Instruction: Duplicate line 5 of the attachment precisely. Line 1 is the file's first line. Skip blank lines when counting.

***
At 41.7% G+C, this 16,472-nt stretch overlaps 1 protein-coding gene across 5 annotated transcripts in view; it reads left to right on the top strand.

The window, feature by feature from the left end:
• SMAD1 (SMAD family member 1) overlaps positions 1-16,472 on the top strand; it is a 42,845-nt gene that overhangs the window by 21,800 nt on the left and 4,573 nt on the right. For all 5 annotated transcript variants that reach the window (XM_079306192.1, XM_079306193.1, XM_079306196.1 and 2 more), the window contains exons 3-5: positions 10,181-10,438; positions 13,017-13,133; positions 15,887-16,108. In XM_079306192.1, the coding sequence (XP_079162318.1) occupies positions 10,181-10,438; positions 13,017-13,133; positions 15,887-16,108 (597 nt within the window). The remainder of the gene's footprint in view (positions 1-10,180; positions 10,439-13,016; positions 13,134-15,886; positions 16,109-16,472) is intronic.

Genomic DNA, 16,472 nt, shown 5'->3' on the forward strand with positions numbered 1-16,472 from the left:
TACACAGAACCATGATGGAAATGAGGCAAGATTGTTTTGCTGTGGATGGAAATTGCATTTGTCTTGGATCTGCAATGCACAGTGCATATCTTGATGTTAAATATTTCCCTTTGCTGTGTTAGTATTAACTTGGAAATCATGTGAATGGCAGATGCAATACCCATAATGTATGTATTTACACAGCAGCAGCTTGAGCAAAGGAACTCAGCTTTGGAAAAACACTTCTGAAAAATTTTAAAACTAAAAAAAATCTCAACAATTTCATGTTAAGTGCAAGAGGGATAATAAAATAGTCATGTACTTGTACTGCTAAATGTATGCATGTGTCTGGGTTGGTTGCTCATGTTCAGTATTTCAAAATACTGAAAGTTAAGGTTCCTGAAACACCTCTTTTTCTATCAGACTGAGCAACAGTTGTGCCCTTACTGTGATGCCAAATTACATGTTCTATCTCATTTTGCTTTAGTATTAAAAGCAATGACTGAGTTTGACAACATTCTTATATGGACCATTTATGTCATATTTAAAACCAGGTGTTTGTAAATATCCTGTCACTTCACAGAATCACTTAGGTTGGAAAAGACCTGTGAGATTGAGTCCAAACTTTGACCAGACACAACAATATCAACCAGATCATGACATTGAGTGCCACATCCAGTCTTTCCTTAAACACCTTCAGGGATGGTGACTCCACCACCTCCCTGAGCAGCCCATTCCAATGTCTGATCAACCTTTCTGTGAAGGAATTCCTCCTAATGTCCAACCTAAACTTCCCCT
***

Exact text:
TACACAGAACCATGATGGAAATGAGGCAAGATTGTTTTGCTGTGGATGGAAATTGCATTTGTCTTGGATCTGCAATGCACAGTGCATATCTTGATGTTAAATATTTCCCTTTGCTGTGTTAGTATTAACTTGGAAATCATGTGAATGGCAGATGCAATACCCATAATGTATGTATTTACACAGCAGCAGCTTGAGCAAAGGAACTCAGCTTTGGAAAAACACTTCTGAAAAATTTTAAAACTAAAAAAAATCTCAACAATTTCATGTTAAGTGCAAGAGGGATAATAAAATAGTCATGTACTTGTACTGCTAAATGTATGCATGTGTCTGGGTTGGTTGCTCATGTTCAGTATTTCAAAATACTGAAAGTTAAGGTTCCTGAAACACCTCTTTTTCTATCAGACTGAGCAACAGTTGTGCCCTTACTGTGATGCCAAATTACATGTTCTATCTCATTTTGCTTTAGTATTAAAAGCAATGACTGAGTTTGACAACATTCTTATATGGACCATTTATGTCATATTTAAAACCAGGTGTTTGTAAATATCCTGTCACTTCACAGAATCACTTAGGTTGGAAAAGACCTGTGAGATTGAGTCCAAACTTTGACCAGACACAACAATATCAACCAGATCATGACATTGAGTGCCACATCCAGTCTTTCCTTAAACACCTTCAGGGATGGTGACTCCACCACCTCCCTGAGCAGCCCATTCCAATGTCTGATCAACCTTTCTGTGAAGGAATTCCTCCTAATGTCCAACCTAAACTTCCCCT